CD: Greg Herriges, Telluric Currents
Label: New Folk Records
Release date: 2009
Poet Who Stands at the Place Where the Streams of Vibration Converge
“Imagine all things/ As an expression / Of universal / Imagination /
Sending out a true smile / To the ones who’ll see it / Throwing out a true kiss / Hoping you receive it”
Greg Herriges, from ?True Smile,? Telluric Currents
Inside the liner notes of this CD is a world map of telluric currents, the natural electrical currents flowing beneath the earth’s surface. They appear to meander in wide, unimpeded arcs beneath oceans and land masses. For Greg Herriges, telluric currents with their movements and convergences symbolize the linking of disparate musical traditions, which, brought under Herriges’s sensitive artistic direction, turn out to be not quite so dissimilar after all.
In the haunting ?Kap Khun,? the Indian classical songstress Pooja Goswami delivers a Hindi love song with a non-occidental melody line, sung over a Western key (played on guitar), and yet the two musical lines resolve together in a chord that is achingly beautiful.
?True Smile,? a song George Harrison would have been proud to have written, is a deeply meaningful idea expressed in words you’d never imagine being able to make into a song.
?Pipeline? is a vintage surfer tune played by an acoustic guitar master, complete with harmonics, vamps, tremolos, and rapid runs.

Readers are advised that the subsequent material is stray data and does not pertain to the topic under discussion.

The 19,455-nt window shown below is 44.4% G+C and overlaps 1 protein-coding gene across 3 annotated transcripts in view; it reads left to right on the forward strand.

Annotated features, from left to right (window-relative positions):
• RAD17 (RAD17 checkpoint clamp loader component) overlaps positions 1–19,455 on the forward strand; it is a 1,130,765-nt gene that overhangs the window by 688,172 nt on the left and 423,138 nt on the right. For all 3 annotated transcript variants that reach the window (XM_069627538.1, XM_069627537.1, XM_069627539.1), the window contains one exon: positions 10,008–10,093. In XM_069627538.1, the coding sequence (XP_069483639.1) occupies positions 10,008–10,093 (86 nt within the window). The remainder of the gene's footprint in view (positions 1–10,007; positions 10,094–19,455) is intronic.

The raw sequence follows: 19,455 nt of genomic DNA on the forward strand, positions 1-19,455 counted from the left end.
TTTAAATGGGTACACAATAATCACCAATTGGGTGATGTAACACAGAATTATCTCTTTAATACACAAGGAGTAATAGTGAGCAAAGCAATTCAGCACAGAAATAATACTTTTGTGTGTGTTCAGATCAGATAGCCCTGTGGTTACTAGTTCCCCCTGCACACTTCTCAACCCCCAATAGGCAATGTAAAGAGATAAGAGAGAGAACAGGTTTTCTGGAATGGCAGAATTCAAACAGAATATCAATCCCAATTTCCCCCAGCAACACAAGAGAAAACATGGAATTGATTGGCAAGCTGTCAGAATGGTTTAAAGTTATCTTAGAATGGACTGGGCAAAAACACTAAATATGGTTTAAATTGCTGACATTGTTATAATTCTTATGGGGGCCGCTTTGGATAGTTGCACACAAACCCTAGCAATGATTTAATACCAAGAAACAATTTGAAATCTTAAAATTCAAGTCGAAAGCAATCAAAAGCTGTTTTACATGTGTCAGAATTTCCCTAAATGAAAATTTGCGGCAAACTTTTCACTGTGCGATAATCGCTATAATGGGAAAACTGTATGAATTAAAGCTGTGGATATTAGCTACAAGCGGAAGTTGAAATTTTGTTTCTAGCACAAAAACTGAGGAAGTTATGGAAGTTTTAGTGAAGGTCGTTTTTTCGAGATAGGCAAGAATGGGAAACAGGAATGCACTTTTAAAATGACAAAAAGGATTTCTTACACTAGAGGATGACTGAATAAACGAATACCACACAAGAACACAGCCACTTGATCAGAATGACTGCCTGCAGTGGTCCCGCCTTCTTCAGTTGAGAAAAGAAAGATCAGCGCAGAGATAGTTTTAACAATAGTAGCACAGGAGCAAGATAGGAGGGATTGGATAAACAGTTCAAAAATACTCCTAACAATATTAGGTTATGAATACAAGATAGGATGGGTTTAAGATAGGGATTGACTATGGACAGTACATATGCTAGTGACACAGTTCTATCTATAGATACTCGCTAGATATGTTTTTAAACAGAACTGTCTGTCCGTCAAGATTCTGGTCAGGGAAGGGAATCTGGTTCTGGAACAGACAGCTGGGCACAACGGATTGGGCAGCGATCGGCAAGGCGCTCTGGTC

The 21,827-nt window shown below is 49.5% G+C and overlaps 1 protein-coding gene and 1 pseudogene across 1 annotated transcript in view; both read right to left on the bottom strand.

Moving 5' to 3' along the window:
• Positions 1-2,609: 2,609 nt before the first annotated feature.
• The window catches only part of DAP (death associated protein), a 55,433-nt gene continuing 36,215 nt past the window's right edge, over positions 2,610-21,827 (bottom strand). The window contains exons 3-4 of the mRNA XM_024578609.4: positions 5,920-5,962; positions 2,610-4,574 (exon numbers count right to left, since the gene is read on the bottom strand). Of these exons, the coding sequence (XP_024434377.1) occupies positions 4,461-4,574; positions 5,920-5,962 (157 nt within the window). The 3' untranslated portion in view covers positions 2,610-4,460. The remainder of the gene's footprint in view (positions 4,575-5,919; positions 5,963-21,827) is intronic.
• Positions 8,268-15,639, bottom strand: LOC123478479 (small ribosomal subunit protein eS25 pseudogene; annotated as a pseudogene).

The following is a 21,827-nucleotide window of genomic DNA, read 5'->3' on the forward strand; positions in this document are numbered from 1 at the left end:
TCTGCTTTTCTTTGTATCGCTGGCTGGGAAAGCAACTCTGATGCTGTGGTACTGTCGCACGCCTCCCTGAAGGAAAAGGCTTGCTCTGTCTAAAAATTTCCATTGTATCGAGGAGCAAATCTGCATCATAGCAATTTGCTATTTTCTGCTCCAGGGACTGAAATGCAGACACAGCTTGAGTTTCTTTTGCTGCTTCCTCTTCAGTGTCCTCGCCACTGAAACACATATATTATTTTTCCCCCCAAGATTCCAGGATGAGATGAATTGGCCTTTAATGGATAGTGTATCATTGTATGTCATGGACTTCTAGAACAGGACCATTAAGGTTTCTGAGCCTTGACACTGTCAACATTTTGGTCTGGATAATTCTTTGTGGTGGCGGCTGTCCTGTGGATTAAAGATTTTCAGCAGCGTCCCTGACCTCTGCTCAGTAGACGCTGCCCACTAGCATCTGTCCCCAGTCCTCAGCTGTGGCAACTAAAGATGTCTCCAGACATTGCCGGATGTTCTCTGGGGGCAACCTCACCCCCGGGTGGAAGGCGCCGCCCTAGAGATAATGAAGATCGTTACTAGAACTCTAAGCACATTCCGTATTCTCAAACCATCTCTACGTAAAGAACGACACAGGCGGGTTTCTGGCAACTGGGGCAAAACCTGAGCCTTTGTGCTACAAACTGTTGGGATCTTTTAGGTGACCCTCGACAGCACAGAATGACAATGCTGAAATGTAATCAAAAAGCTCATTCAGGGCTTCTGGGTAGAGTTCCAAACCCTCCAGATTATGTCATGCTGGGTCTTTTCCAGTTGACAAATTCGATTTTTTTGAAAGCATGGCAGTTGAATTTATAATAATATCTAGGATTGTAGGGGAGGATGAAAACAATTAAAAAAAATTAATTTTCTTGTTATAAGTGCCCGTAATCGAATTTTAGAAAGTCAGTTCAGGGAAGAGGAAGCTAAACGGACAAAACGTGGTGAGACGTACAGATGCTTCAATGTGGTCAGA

Greg Herriges is a musical syncretist. An ethnomusicologist who has lived most of his life in Minnesota, he’s fished his musical inspiration from Bollywood movies, Japan, Persia, India, Turkey, and surfer rock. He’s managed to surround himself with excellent musicians of many cultures and I’m guessing that It’s not only his artistic prowess but also his obvious respect for their traditions that has made collaboration with him so desirable.
One issue often voiced against musical syncretism is the belief that one should only play the music from one’s own ethnic background, that playing the music of other cultures is not only exploitative, It’s also artificial; you cannot, It’s assumed, play a style of music unless you have lived through the particular pain of that music’s inventors.
If you take this fallacy to its outer limits, you would have to insist that Wynton Marsalis should not be playing Bach and Handel because he’s not German. Would you? And would anyone have dared tell Odetta, who recorded some of the most beautiful versions of Irish songs I’ve ever heard, that she had no right to sing Irish songs because she wasn’t Irish herself?
Such a view neglects to acknowledge that every musical tradition ever created has been to some extent a joining of diverse musical elements to bring about something entirely new.
Fact is, the best musicians and composers are gifted with an empathy that peers into other cultures and allows them to recognize themselves in them. Those who develop this empathy can aspire to create a work as enchanting as Telluric Currents.
Telluric Currents manifests seven of The Mindful Bard’s criteria for music well worth a listen: 1) it is authentic, original, and delightful; 2) it makes me want to be a better artist; 3) it gives me tools which help me be a better artist; 4) it inspires an awareness of the sanctity of creation; 5) it is about attainment of the true self; 6) it provides respite from a sick and cruel world, a respite enabling me to renew myself for a return to mindful artistic endeavour; and 7) it stimulates my mind.
The Bard could use some help scouting out new material. If you discover any books, compact disks, or movies which came out in the last twelve months and which you think fit the Bard’s criteria, please drop a line to firstname.lastname@example.org. If I agree with your recommendation, I’ll thank you online.